The Korea Herald


Timeless tunes reworked with trendy spin by young musicians

By Lee Jung-youn

Published : Feb. 20, 2024 - 14:27

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Hong Joo-chan (Woolim Entertainment) Hong Joo-chan (Woolim Entertainment)

Masterpieces stand the test of time, retaining their value and significance throughout the ages. Songs from the 1970s to the 2000s are these days gaining new life through reinterpretations by junior singers.

Hong Joo-chan, a member of the boy group Golden Child, released solo digital single "Still Thinking About You" on Sunday. It is a remake of ballad singer Lee Jung-bong's debut album title track, which was released in 1996.

The original song gained huge popularity, mesmerizing listeners with Lee's delicate voice and sorrowful lyrics, and has been reinterpreted by various singers several times, even before Hong's remake.

The recent remake version starts calmly with a piano melody and was rearranged to highlight Hong's calm voice. Unlike the original song, which wrapped the vocals with a dreamy sound, the remake fills the first part by focusing on the piano and vocals. The second half of the song bursts with emotion via a new, trendy rhythm and intense string section. Hong’s dramatic vocals make it seem as if the listeners are watching a drama.

KCM (Image 9 Communications) KCM (Image 9 Communications)

KCM, a ballad singer who recently released his 20th debut anniversary album, has released a remake of legendary singer Yim Jae-beum's masterpiece, "For You."

"For You" is the title song of Yim Jae-beum's fourth studio album, "Story Of Two Years,” from 2000, and was also used in the movie "Ditto," which was released in the same year and has been loved for more than 20 years. While Yim's original rendition carries a distinct quality, KCM's reinterpretation shines with his commanding vocals, skillful use of high notes, and grand orchestra sound.

Aespa's remake of Aespa's remake of "Regret of the Times" (SM Entertainment)

“Regret of the Times,” a 1995 song by Seo Tai-ji and Boys, a groundbreaking trio led by iconic producer and vocalist Seo Tai-ji, was reborn as a remake by girl group aespa. Aespa dropped the remake of “Regret of the Times” on Jan. 15.

Until the mid-1990s, all popular music was censored before its release. The government had demanded that the lyrics of "Regret of the Times" be edited, as it claimed they contained distrust and criticism toward older generations. Seo, who had written the lyrics and composed music, decided to release instrumental versions of the songs, removing all of the lyrics out of protest. This incident raised public awareness about the problem of government censorship, and eventually led to the Constitutional Court’s ruling abolishing the mandatory pre-release censorship system of popular songs in 1996. The complete version of the song with the original lyrics was released in June 1996, after Seo Tai-ji and Boys had disbanded.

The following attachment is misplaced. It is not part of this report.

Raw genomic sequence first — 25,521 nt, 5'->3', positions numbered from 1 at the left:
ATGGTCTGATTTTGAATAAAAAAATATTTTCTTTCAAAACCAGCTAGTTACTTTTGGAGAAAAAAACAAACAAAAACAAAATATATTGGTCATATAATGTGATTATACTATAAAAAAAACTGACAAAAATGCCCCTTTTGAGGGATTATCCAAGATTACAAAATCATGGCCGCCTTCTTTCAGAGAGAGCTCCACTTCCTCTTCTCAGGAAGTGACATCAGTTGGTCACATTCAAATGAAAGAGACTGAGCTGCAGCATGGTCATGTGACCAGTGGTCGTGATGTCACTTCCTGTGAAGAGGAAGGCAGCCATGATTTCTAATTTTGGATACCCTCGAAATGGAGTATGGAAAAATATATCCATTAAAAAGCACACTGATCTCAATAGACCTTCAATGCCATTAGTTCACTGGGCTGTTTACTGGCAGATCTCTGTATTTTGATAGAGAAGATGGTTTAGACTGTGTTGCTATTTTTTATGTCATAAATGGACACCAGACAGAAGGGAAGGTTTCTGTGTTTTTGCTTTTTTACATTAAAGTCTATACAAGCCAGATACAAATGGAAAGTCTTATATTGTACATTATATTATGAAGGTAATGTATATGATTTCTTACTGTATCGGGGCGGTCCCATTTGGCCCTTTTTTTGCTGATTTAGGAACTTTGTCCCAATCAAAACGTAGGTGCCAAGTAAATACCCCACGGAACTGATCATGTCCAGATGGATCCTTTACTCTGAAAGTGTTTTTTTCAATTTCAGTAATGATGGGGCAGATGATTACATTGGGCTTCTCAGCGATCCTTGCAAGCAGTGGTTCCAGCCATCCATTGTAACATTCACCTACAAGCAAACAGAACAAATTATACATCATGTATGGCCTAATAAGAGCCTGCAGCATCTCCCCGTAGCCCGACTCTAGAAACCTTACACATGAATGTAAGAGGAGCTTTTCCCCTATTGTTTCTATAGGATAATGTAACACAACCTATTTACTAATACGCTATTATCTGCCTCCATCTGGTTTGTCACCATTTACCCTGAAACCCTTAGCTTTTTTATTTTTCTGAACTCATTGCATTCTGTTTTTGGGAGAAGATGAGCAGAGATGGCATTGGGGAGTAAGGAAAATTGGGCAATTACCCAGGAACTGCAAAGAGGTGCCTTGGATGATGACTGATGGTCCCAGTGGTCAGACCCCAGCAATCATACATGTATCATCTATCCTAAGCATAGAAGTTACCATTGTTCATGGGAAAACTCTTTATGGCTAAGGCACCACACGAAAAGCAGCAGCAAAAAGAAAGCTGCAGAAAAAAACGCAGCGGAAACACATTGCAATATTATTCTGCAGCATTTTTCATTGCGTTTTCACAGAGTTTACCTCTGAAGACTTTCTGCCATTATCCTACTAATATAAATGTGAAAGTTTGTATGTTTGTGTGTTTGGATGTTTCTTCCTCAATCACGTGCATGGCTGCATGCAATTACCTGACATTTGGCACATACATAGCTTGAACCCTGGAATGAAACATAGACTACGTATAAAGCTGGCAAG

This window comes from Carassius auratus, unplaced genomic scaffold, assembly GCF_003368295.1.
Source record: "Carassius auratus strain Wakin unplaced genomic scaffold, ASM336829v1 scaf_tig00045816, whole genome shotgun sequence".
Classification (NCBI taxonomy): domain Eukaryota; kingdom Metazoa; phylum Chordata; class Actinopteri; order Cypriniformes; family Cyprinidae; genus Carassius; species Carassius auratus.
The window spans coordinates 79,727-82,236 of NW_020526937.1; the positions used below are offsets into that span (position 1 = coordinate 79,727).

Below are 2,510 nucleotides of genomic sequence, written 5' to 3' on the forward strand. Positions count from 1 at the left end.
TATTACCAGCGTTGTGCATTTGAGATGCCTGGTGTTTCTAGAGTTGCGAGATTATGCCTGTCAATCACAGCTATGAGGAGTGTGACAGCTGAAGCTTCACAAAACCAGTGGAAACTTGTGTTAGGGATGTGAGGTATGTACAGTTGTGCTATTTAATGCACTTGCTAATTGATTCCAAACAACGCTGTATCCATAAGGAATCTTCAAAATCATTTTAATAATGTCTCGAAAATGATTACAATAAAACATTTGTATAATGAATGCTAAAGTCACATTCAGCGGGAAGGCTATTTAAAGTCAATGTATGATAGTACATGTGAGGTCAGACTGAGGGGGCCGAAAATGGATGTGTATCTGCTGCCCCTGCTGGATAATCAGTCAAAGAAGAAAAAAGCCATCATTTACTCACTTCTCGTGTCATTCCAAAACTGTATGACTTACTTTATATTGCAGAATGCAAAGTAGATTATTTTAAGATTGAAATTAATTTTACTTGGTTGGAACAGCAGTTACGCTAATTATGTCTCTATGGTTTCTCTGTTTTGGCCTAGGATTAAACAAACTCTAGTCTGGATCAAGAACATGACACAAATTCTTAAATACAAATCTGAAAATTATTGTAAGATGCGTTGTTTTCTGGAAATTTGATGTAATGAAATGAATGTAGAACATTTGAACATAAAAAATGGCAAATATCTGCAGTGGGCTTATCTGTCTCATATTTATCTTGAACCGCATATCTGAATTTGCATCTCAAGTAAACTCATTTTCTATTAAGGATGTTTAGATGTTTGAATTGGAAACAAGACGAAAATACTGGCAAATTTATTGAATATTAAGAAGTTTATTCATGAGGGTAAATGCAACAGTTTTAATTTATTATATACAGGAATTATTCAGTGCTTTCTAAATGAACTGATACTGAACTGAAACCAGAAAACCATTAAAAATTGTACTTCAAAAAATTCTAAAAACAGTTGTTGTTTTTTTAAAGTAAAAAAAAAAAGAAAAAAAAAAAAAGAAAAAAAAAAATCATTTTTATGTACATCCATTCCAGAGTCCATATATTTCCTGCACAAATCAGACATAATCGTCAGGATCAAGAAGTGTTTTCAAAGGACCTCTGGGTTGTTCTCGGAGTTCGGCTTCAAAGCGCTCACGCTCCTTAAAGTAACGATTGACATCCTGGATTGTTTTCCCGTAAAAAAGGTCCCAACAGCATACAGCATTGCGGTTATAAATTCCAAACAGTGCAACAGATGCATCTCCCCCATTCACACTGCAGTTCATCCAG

The exciting alternative rock sound of the original song was elaborately reinterpreted through unique trendy pop sounds. Compared to the original song, which is full of intense drum and guitar sounds, the remake added relatively slow parts that focus on the vocals and highlight the rapping with hip-hop rhythms.

Kim Sung-kyu (DoubleH TNE) Kim Sung-kyu (DoubleH TNE)

Boy band Infinite's leader, Kim Sung-kyu, unveiled three remake digital singles from late January to early February.

The first song is a remake of rock band Jaurim’s "I am Sorry, I Hate You," which was released in 1998. The opening of the original song, which began with Kim Yoon-ah’s dreamy, whispering vocals, has changed with the rich use of instruments and Kim's calm vocals. Kim preserved the original melody as much as possible, but added new elements such as contemporary synth-pop piano, drums and other rock sounds.

The Sand Pebbles -- a popular rock band from the 1970s and 1980s -- made their debut with "What Should I Do" in 1977. The remake of this song boldly has transformed it into a new city-pop-style track. Kim has added a twist to the song with rough, high-tone vocals at the end.

The finale of the remake project is Lee So-ra’s "The Wind is Blowing," a song released in 2004. This remake maintains a dreamy, yet lonesome atmosphere, focusing on the poetic lyrics of the song.